Susan Delvalle to Step Down at Creative Capital, Missing Outdoor Reading in New York City, and More

by Staff

Every day Poets & Writers Magazine scans the headlines—publishing reports, literary dispatches, academic announcements, and more—for all the news that creative writers need to know. Here are today’s stories.

Susan Delvalle will step down from her role as president and executive director of Creative Capital in September. During her tenure, Delvalle increased the organization’s operating budget, expanded various artist services, and facilitated the organization’s response to the coronavirus pandemic. The search for a new director is now in progress.  

“The summer is when New Yorkers turn the stoops and benches of the city into their living rooms, and it’s when you get to see what everyone is reading.” As New Yorkers anticipate a quiet summer due to the coronavirus pandemic, the editors at the New York Times cherish archival photos of outdoor reading.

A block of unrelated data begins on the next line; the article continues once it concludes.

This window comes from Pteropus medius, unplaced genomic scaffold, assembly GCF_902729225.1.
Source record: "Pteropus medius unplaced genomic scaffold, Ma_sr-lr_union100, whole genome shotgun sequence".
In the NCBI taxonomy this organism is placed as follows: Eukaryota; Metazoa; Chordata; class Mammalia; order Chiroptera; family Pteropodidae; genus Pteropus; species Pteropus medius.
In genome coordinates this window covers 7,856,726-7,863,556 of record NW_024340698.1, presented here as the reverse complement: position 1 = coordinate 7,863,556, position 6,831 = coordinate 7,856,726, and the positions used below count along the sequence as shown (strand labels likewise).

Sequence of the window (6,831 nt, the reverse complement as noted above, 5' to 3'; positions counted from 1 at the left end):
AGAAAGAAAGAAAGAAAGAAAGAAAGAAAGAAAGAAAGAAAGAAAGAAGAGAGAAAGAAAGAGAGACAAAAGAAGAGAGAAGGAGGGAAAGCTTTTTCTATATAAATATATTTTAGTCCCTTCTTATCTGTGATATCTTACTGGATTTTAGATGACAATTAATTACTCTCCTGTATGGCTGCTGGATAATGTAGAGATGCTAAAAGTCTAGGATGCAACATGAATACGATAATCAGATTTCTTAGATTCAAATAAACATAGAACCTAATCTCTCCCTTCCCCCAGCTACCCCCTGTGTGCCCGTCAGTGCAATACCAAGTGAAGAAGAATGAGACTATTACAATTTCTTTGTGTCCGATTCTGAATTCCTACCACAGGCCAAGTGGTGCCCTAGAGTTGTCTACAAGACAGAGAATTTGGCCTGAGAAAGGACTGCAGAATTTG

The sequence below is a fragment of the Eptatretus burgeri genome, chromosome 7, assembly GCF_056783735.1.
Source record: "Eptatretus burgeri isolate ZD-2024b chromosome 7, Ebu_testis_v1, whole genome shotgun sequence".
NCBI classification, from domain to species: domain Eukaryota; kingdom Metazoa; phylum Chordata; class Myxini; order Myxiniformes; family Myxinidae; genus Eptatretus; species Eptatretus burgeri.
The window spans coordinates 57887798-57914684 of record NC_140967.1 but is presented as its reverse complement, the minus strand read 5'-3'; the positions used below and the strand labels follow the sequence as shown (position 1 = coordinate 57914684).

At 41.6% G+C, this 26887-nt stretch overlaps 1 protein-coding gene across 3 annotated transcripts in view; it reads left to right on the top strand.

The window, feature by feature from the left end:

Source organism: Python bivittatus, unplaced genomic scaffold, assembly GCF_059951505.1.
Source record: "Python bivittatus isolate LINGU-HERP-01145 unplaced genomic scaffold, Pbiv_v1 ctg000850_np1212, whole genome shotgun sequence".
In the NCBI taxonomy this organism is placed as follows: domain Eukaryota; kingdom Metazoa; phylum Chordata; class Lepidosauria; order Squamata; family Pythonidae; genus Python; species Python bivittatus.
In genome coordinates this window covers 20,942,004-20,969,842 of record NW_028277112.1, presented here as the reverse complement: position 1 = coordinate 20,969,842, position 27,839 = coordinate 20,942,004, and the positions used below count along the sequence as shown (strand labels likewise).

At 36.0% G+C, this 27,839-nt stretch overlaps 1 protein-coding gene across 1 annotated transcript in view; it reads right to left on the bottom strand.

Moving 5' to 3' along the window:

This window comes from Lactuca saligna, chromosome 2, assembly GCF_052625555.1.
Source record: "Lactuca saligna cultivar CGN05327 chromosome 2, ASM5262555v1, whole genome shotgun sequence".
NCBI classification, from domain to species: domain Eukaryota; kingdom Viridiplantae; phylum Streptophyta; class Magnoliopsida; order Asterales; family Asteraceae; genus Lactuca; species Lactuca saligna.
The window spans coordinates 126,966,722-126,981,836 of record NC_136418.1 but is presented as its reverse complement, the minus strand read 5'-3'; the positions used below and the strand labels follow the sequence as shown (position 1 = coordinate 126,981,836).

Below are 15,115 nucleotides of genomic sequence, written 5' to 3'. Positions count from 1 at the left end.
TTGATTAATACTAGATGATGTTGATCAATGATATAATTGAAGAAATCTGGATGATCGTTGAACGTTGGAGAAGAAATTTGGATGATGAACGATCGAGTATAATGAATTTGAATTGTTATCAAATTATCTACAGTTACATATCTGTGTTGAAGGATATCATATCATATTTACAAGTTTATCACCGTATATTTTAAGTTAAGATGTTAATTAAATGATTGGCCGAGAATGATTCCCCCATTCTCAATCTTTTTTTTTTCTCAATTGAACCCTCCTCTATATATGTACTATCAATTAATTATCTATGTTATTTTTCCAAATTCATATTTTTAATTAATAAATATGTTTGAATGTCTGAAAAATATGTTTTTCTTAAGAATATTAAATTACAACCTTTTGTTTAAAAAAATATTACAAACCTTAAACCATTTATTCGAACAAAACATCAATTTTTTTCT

Publishers Weekly checked in with the two Minneapolis indie bookstores located in the areas most affected by the city’s riots in protest of the murder of George Floyd, an unarmed Black man, by police. Neither store suffered physical damage. 

“What we’re trying to do at Kaya is to show what is possible.” Sunyoung Lee and Neelanjana Banerjee of Kaya Press reflect on twenty-six years of publishing voices from the Asian diaspora. (Art Works)

Transit Books is publishing a new translation of The Tree and the Vine by the Dutch writer Dola de Jong. At the Paris Review Daily, Lucy Scholes explains why this complex psychosexual drama was first dismissed as “shameless” lesbian pulp. 

“What good is autobiography if it can’t get the self un-stuck from itself?” Annette Weisser talks to the Believer about thinking through broader political and historical questions by beginning with personal experience

Samanta Schweblin discusses exploring the “legal and moral limits of new technologies” in her recent speculative novel, Little Eyes. (Millions)

Vogue highlights seven literary classics that appeared as props in the recent television adaptation of Normal People

And the Daily Shout-Out goes to the Believer for its weekly virtual comics workshops. Tonight at 7:00 PM EDT, Nicole J. Georges is leading a class on self-care comics.